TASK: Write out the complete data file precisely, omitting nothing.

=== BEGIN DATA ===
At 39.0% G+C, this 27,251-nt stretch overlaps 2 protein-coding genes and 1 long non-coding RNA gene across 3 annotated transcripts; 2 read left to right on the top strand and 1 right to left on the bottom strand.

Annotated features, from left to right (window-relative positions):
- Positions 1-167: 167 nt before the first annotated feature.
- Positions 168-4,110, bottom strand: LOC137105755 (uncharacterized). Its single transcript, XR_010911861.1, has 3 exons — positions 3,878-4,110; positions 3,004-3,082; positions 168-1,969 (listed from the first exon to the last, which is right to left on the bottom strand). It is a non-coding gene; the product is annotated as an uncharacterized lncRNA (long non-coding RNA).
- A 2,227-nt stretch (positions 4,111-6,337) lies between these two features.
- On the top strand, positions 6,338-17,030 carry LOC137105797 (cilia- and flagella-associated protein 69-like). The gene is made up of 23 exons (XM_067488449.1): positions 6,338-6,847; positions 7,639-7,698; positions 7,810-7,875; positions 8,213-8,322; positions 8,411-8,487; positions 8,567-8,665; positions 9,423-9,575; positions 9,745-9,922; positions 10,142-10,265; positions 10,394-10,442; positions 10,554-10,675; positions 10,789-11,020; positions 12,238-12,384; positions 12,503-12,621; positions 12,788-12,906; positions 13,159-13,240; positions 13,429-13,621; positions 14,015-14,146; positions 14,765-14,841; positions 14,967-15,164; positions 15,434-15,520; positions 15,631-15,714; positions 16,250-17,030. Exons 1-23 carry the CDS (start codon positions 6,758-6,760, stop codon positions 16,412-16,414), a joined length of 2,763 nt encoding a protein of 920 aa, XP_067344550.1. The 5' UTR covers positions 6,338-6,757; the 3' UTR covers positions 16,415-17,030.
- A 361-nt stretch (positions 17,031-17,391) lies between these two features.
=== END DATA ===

At 39.0% G+C, this 27,251-nt stretch overlaps 2 protein-coding genes and 1 long non-coding RNA gene across 3 annotated transcripts; 2 read left to right on the top strand and 1 right to left on the bottom strand.

Annotated features, from left to right (window-relative positions):
- Positions 1-167: 167 nt before the first annotated feature.
- Positions 168-4,110, bottom strand: LOC137105755 (uncharacterized). Its single transcript, XR_010911861.1, has 3 exons — positions 3,878-4,110; positions 3,004-3,082; positions 168-1,969 (listed from the first exon to the last, which is right to left on the bottom strand). It is a non-coding gene; the product is annotated as an uncharacterized lncRNA (long non-coding RNA).
- A 2,227-nt stretch (positions 4,111-6,337) lies between these two features.
- On the top strand, positions 6,338-17,030 carry LOC137105797 (cilia- and flagella-associated protein 69-like). The gene is made up of 23 exons (XM_067488449.1): positions 6,338-6,847; positions 7,639-7,698; positions 7,810-7,875; positions 8,213-8,322; positions 8,411-8,487; positions 8,567-8,665; positions 9,423-9,575; positions 9,745-9,922; positions 10,142-10,265; positions 10,394-10,442; positions 10,554-10,675; positions 10,789-11,020; positions 12,238-12,384; positions 12,503-12,621; positions 12,788-12,906; positions 13,159-13,240; positions 13,429-13,621; positions 14,015-14,146; positions 14,765-14,841; positions 14,967-15,164; positions 15,434-15,520; positions 15,631-15,714; positions 16,250-17,030. Exons 1-23 carry the CDS (start codon positions 6,758-6,760, stop codon positions 16,412-16,414), a joined length of 2,763 nt encoding a protein of 920 aa, XP_067344550.1. The 5' UTR covers positions 6,338-6,757; the 3' UTR covers positions 16,415-17,030.
- A 361-nt stretch (positions 17,031-17,391) lies between these two features.